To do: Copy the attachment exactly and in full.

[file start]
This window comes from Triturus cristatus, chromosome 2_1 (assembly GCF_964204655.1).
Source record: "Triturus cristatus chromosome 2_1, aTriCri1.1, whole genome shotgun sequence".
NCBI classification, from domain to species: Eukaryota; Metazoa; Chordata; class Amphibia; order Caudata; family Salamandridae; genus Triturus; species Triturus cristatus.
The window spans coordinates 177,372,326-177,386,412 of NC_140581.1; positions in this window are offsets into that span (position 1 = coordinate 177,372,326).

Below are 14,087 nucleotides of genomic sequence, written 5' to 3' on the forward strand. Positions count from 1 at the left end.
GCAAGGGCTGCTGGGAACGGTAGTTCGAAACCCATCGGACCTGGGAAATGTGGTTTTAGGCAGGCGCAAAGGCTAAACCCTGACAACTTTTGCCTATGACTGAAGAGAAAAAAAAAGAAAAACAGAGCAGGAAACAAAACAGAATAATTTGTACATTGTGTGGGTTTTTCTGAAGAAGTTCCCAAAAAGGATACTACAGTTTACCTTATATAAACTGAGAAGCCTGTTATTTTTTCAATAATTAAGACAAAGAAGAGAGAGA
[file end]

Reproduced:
This window comes from Triturus cristatus, chromosome 2_1 (assembly GCF_964204655.1).
Source record: "Triturus cristatus chromosome 2_1, aTriCri1.1, whole genome shotgun sequence".
NCBI classification, from domain to species: Eukaryota; Metazoa; Chordata; class Amphibia; order Caudata; family Salamandridae; genus Triturus; species Triturus cristatus.
The window spans coordinates 177,372,326-177,386,412 of NC_140581.1; positions in this window are offsets into that span (position 1 = coordinate 177,372,326).

Below are 14,087 nucleotides of genomic sequence, written 5' to 3' on the forward strand. Positions count from 1 at the left end.
GCAAGGGCTGCTGGGAACGGTAGTTCGAAACCCATCGGACCTGGGAAATGTGGTTTTAGGCAGGCGCAAAGGCTAAACCCTGACAACTTTTGCCTATGACTGAAGAGAAAAAAAAAGAAAAACAGAGCAGGAAACAAAACAGAATAATTTGTACATTGTGTGGGTTTTTCTGAAGAAGTTCCCAAAAAGGATACTACAGTTTACCTTATATAAACTGAGAAGCCTGTTATTTTTTCAATAATTAAGACAAAGAAGAGAGAGA